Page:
Figure 1. BMD and BMC in the different feeding groups in males.

Covariates used were current weight, daily intake of calcium and physical activity at adolescence. BMD = bone mineral density; BMC = bone mineral content; BF = breast feeding (Short ≤3 mo; Intermediate >3 mo, but <7 mo; Prolonged ≥7 mo); LS = lumbar spine; FN = femoral neck; WB = whole body.


Forty-six percent of the subjects had a history of at least one peripheral fracture; 29% of the subjects had fractured before age 18 years. Minor fractures (digits, ribs or nose) were common and only 39% of all fractures were considered significant (forearm, upper arm, lower leg or upper leg fractures). Seven fractures resulted from high energy trauma and none were considered osteoporotic. Skeletal findings did not differ between the subjects with and without fractures. No differences in fracture prevalence were observed between the feeding groups (Chi-square; P = 0.75). Review of the spine images, obtained by DXA, revealed no compression fractures in any of the subjects.

The biochemical markers of bone turnover were analyzed in multivariate analysis. The covariates used were gender, current physical activity, and BMI. There were no differences between the BF groups in any of the measured bone turnover parameters (Table 3).


Table 3. Multivariate analysis of biochemical bone markers between the feeding groups.



To our best knowledge this is the first study to assess long-term skeletal consequences of early infant feeding prospectively from infancy to young adulthood. Several studies have shown that duration of breastfeeding influences bone mass beyond infancy [7], [8] but the persistence, direction, and magnitude of this effect have remained unclear. Our results suggest that early infant feeding may have long-term effects on skeletal health.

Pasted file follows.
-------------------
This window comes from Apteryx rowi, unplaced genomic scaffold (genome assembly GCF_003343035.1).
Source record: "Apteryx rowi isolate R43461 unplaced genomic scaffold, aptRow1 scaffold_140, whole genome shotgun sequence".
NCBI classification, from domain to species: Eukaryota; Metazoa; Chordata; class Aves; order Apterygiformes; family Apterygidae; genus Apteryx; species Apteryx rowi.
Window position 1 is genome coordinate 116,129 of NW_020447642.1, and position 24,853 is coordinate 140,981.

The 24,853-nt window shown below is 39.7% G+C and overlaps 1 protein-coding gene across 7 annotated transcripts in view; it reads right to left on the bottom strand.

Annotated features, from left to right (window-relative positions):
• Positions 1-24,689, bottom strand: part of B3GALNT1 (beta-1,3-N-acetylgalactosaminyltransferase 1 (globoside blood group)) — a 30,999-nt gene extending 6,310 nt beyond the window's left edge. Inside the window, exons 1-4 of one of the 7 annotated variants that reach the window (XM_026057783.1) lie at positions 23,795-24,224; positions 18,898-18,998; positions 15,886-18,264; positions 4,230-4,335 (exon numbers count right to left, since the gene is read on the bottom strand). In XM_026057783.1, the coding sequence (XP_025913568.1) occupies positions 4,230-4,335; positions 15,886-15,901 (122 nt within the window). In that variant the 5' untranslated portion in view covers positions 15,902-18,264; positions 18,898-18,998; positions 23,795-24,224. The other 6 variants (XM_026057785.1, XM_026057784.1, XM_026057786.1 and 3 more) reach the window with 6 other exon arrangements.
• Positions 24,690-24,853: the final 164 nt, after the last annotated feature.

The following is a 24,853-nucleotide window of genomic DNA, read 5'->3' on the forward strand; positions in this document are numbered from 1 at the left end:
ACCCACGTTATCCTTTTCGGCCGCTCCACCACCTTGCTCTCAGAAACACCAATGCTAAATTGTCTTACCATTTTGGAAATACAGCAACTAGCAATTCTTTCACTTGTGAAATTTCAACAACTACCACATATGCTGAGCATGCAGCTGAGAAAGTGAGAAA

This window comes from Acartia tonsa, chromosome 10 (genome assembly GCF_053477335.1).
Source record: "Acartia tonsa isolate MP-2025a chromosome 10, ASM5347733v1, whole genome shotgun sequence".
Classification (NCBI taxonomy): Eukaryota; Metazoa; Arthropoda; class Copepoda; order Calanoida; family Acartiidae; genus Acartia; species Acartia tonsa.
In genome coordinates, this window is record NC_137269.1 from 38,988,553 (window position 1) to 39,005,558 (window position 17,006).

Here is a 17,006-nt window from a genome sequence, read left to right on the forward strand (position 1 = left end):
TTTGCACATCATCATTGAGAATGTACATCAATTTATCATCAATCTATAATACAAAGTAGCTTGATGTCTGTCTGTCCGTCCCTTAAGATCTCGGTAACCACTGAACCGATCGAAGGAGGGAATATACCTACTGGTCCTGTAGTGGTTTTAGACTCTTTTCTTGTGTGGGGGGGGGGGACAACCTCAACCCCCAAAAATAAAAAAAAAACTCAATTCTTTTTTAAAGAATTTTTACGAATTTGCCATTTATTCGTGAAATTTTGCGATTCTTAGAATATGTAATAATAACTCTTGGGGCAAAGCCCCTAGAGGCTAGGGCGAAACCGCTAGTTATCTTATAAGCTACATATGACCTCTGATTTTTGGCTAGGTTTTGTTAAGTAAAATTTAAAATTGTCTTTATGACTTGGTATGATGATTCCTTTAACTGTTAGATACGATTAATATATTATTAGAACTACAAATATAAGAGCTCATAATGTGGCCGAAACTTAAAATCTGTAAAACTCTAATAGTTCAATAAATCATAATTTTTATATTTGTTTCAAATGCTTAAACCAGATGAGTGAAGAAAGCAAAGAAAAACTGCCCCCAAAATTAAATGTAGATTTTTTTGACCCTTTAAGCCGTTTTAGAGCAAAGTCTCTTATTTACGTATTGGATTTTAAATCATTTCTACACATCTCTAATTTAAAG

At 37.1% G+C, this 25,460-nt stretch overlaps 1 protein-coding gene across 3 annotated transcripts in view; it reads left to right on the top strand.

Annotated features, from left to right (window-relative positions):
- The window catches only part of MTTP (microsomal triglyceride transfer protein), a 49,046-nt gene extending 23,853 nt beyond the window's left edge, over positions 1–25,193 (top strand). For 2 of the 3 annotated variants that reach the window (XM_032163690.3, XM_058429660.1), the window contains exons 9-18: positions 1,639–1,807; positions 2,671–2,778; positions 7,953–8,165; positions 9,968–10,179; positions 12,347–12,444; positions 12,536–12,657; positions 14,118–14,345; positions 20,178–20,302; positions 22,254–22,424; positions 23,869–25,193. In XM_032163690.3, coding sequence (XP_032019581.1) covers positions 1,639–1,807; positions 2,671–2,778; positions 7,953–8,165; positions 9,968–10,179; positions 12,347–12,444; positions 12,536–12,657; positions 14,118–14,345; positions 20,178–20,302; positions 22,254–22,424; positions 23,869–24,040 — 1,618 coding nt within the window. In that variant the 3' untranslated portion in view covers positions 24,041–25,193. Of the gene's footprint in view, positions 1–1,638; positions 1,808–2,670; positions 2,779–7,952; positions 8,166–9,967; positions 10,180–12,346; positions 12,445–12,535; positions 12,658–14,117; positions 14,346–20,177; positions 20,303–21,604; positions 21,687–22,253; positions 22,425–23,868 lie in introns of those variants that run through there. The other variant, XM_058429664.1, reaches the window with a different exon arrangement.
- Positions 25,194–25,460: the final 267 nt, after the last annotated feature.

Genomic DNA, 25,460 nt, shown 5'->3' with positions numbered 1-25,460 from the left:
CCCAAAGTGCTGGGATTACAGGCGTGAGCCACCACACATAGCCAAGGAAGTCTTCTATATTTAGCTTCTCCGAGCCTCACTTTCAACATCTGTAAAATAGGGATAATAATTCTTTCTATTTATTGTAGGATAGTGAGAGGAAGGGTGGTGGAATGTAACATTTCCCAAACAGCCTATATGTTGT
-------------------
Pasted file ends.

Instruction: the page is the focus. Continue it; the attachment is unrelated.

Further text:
Our main finding was that males who were breastfed for less than 3 months had at 32 years of age higher lumbar spine BMC and bone area, and higher whole body BMC and BMD than males with prolonged breastfeeding. In whole body BMD the difference between short and prolonged BF groups was 4.7% after adjusting for confounders. This is a clinically significant finding. However, the duration of breastfeeding had no impact on skeletal parameters in females at the age of 32 years. These results were unexpected and somewhat surprising.

Previous findings regarding the impact of BF on bone health have been conflicting. Jones et al. reported effects of BF on bone mass at 8 years; children breastfed for more than 3 months had higher LS, FN, and WB BMD than those breastfed for less than 3 months; the effect was same in both genders [7]. In the Southampton prospective study, 318 boys and 281 girls were examined at 4 years; the duration of breastfeeding was not related to BMD or bone area in either boys or girls [20]. In the Newcastle study with a nearly 50 years' follow-up, the early life factors played a greater role for bone health in males than in females, in agreement with our findings. They showed that infant feeding influenced adult skeletal strength indirectly by affecting the achieved adult body size [21].

Our study cohort was carefully assessed for lifestyle factors known to influence bone health, such as smoking, physical activity, illnesses and medications, diet, alcohol consumption, and pregnancies in women. Dietary intake of calcium and physical activity are important determinants of BMD [28]. Men in the Short BF group had slightly higher mean dietary intake of calcium than men in the other groups. However, in all groups the mean intake of calcium exceeded the current recommendation (800 mg/d) (Nordic Nutrition Council, 2004) [29]. Dairy products, and not supplements, were the main source of calcium in all subjects, which is typical for the Finnish diet. Current physical activity and especially physical activity during adolescence correlated with adult BMD and BMC. However, the differences between the feeding groups in males persisted even after adjusting for current weight, intake of calcium, and physical activity in adolescence, suggesting that in males, early milk feeding plays a major role in bone mass accrual and influences the magnitude of peak bone mass.